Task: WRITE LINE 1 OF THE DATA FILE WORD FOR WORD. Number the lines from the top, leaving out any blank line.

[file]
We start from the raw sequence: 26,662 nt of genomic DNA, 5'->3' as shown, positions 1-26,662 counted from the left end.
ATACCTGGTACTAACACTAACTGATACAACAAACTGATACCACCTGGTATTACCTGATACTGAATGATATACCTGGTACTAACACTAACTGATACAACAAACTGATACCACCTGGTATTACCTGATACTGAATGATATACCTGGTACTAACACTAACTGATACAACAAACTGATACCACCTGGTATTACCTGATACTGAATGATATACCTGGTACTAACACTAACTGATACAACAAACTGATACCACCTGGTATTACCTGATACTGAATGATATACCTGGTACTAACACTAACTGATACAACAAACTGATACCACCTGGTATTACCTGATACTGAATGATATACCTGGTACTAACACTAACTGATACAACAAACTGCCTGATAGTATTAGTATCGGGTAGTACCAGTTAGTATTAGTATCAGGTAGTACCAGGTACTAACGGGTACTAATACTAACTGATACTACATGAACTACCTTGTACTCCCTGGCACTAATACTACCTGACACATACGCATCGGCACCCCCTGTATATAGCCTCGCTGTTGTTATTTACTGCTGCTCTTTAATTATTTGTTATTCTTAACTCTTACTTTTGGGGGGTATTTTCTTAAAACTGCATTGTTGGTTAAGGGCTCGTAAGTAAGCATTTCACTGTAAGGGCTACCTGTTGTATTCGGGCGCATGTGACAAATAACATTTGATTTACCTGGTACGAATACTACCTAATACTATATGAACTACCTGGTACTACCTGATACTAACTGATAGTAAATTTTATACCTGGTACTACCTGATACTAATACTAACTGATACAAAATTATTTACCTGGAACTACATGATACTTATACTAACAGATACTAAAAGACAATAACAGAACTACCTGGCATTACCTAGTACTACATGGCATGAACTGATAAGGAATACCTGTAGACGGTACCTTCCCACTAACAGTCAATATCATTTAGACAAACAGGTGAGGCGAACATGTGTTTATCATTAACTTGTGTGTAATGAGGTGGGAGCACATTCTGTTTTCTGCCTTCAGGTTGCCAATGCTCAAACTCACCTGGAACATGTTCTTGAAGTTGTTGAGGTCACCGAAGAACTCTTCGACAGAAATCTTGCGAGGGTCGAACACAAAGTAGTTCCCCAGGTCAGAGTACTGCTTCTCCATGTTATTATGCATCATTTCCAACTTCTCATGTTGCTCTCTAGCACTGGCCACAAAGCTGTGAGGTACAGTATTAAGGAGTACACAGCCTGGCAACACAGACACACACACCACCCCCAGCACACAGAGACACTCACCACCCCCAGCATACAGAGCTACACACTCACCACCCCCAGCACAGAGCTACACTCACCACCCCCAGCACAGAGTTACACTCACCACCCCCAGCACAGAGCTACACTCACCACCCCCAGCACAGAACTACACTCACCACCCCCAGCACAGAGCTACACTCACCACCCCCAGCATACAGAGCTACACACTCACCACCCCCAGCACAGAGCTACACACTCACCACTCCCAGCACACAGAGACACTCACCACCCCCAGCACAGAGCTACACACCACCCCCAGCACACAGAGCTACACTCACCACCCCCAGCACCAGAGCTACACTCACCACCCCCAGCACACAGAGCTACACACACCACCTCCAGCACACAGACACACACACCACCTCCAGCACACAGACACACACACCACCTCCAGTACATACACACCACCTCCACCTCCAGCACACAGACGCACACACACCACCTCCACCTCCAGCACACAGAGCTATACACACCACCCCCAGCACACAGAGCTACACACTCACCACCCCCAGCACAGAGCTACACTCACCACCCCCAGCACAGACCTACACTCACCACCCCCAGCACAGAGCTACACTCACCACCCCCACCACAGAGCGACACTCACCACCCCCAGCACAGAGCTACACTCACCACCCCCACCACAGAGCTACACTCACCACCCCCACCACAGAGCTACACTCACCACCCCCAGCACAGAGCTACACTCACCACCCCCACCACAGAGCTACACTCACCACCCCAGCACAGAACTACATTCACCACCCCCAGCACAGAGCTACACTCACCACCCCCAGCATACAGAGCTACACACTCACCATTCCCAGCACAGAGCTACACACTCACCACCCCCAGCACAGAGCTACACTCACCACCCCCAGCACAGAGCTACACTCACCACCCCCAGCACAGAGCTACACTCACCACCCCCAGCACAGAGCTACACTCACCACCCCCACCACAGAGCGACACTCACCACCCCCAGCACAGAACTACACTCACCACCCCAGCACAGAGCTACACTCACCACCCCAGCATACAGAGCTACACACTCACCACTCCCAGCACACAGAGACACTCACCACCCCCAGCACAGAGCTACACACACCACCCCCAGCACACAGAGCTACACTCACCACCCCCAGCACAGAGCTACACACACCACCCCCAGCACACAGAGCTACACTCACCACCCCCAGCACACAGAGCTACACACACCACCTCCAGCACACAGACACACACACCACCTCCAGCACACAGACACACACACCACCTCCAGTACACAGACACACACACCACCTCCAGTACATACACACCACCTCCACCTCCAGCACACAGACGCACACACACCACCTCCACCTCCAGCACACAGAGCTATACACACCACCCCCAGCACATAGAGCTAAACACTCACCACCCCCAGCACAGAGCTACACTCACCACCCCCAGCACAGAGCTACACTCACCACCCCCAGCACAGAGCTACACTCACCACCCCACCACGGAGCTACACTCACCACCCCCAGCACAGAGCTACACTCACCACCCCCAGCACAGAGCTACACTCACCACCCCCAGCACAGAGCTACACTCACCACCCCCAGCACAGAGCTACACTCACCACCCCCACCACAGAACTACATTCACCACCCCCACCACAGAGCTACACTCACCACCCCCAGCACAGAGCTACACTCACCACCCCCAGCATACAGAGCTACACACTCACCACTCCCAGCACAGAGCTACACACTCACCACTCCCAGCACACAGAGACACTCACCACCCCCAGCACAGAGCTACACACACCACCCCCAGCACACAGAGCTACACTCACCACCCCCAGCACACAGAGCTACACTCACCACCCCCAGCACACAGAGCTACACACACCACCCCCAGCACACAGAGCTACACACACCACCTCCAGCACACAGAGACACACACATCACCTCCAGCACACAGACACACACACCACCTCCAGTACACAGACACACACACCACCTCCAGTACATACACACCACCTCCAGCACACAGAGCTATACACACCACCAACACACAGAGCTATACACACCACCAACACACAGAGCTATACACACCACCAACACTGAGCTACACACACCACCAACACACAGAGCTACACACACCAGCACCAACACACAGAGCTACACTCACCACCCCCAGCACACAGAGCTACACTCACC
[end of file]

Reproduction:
We start from the raw sequence: 26,662 nt of genomic DNA, 5'->3' as shown, positions 1-26,662 counted from the left end.